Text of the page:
Few knife makers
produce the varied selection of cutting tools Buck Knives offers. They range
from camp axes and folding saws to pruning and utility shears. Did I mention
knives? Folding and fixed-blade sheath models are available for almost every
purpose, including hunting, skinning, camping, law enforcement and
self-defense. I purchased my first Buck knife – a 5-inch Pathfinder®
– more than 30 years ago, and it was the first of many. That all-purpose
hunting knife is still in the line, as is the classic Folding Hunter® I
added to my collection later.
Every time I visit
the annual SHOT (Shooting, Hunting and Outdoor Trade) Show, I drop by the Buck
booth to see the company’s latest cutlery. This year two unusual knives
caught my eye. Each was made in collaboration with mountaineer Peter Whittaker.
The Model 777 Lumina
sports a 3-inch,
one-hand-opening, drop-point, partially serrated 420HC steel blade keen enough
to cleanly shave hair from my forearm. Folded into its hand-filling translucent
nylon handle, the knife measures 43/8 inches and weighs in at 3.6 ounces. The
stainless steel frame incorporates the same exaggerated lanyard loop featured
in other Whittaker designs.
The Metro LED is a
compact, oval-shaped pocket knife only 2 3/8 inches in length when closed.
Weight is a barely there 1 1/2 ounces. The miniature blade extends 1 1/4 inches
from the colorful (mine is red) nylon handle and could come in handy for
opening small packages or other light-duty chores. Again, the handle sports a
lanyard loop that could allow the knife to double as a key chain. The best
description for this little knife is “cute.”
Both the Lumina and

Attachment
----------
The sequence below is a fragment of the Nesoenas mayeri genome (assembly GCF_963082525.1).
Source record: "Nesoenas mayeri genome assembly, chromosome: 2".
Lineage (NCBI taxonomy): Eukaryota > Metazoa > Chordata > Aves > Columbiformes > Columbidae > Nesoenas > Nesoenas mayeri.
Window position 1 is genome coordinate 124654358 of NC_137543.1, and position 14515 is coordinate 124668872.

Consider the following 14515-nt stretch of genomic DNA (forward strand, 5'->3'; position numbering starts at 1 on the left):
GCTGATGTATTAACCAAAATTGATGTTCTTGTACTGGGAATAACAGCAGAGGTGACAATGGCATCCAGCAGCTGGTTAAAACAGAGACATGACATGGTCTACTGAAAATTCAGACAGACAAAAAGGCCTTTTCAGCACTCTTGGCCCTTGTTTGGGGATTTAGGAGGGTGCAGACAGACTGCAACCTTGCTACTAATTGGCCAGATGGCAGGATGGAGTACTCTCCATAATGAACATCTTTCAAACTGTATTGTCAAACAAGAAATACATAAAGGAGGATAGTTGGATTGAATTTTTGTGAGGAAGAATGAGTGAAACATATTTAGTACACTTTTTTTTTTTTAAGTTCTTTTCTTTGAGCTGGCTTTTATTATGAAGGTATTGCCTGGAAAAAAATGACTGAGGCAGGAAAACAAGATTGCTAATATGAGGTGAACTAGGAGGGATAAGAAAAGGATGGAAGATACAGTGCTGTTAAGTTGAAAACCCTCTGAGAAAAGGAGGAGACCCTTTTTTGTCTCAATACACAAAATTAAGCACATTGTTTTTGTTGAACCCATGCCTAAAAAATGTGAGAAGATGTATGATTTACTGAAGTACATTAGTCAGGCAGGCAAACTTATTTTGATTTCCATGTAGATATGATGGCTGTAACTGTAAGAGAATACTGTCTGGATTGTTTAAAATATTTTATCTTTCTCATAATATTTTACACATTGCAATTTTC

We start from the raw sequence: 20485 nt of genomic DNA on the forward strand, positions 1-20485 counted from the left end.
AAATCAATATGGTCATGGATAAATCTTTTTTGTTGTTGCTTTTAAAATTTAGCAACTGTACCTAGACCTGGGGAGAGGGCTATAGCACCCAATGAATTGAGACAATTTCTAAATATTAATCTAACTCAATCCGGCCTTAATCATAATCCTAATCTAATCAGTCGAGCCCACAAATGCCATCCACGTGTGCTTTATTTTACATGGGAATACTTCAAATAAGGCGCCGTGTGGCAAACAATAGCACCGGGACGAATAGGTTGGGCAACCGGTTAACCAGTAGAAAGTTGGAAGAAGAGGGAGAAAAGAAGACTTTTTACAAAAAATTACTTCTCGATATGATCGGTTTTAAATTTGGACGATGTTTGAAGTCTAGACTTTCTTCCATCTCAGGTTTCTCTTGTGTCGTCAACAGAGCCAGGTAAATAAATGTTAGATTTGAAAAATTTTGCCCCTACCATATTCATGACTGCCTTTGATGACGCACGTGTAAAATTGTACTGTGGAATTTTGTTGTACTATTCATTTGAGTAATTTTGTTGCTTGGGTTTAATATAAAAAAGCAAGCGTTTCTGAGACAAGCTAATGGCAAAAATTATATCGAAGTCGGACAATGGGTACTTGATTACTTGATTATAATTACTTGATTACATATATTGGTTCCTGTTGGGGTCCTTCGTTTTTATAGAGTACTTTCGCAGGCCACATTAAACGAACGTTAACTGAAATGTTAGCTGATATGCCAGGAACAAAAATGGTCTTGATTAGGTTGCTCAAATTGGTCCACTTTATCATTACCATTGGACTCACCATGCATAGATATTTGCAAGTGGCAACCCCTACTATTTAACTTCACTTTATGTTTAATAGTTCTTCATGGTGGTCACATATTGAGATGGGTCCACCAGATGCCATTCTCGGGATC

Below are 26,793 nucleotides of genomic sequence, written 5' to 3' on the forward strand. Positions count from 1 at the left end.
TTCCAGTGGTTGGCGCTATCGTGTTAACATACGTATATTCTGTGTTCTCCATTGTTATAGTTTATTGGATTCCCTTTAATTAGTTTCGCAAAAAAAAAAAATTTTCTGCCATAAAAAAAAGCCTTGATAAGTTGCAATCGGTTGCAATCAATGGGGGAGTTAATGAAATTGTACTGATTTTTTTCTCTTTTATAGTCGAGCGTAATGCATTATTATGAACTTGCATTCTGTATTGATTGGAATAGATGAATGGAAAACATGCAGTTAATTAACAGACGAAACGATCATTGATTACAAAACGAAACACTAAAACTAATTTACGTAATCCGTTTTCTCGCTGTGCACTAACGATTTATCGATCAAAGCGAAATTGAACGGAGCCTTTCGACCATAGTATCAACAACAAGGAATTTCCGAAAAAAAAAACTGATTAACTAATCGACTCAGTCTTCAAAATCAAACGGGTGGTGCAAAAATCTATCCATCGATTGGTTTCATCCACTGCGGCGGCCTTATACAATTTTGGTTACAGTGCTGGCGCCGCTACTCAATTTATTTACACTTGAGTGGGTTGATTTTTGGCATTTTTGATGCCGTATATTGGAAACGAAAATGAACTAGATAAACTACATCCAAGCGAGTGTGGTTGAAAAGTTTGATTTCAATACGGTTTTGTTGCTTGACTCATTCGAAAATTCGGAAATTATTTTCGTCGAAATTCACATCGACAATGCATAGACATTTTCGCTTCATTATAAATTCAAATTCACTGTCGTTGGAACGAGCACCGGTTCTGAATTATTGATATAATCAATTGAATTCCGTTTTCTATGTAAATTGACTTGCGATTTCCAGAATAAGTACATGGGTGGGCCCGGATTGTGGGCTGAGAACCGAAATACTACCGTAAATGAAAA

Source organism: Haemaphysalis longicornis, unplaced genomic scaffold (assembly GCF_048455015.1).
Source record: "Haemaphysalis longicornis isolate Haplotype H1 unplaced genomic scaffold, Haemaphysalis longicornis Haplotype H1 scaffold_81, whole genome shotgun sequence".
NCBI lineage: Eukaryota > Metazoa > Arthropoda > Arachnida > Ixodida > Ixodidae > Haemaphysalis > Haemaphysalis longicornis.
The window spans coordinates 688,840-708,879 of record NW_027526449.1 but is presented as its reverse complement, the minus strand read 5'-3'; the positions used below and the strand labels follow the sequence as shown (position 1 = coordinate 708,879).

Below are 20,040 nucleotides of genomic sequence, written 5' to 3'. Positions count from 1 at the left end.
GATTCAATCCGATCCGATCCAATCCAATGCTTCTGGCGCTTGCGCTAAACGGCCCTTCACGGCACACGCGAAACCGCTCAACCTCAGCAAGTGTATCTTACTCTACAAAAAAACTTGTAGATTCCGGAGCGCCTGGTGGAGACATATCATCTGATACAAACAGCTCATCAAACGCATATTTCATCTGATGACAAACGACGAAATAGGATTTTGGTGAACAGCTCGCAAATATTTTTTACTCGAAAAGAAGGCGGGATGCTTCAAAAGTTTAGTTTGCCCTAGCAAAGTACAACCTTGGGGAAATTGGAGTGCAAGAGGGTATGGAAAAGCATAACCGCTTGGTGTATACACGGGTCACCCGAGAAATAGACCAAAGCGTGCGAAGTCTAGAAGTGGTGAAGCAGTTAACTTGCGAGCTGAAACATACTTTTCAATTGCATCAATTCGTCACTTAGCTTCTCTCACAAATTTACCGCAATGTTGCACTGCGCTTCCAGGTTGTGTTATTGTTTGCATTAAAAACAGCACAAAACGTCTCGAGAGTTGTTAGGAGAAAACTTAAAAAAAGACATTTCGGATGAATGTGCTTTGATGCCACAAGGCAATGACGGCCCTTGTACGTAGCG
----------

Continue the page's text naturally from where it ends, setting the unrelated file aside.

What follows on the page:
Metro knives share one unusual – but useful – feature: integral 5mm
LED (Light-Emitting Diode) flashlights. Powered by a pair of compact, 3-volt
CR-2032 lithium batteries, the Lumina light can be operated in four different
modes: high beam, medium beam, low beam and intermittent flashing. Each mode is
activated by pressing a switch on the left side of the handle. This is an
“up-close-and-personal” light. Even on high beam, it has a useful
illumination range of maybe 15 feet. At its lowest intensity, the light could
help find a darkened keyhole. After five minutes of continuous use, the light
automatically shuts off to conserve batteries.
Lilliputian Metro LED is powered by two, 3-volt CR-1616 batteries and offers a
single lighting mode. This light shuts off after three minutes.
to Buck Knives, “LEDs are water resistant and have no moving or burning
parts, so they are not prone to breakage.” Average lifetime of these
little lights is said to be 100,000 hours, and they’re supposed to be
more durable than flashlight bulbs.
knives also feature Buck’s Edge2x™ technology, which means the
blades are sharper out of the box, remain sharp longer, and are easier to
resharpen than conventional blades.
Model 777 Lumina has a suggested retail price of $55, while the Model 758 Metro
lists for $27. I like both of these eye-catching, dual-use pocketknives.
them at your Buck Knife dealer, or contact Buck Knives, Dept. HL, 660 S. Lochsa
Street, Post Falls ID 83854; telephone toll-free: 1-800-326-2825; or visit
online at: www.buckknives.com.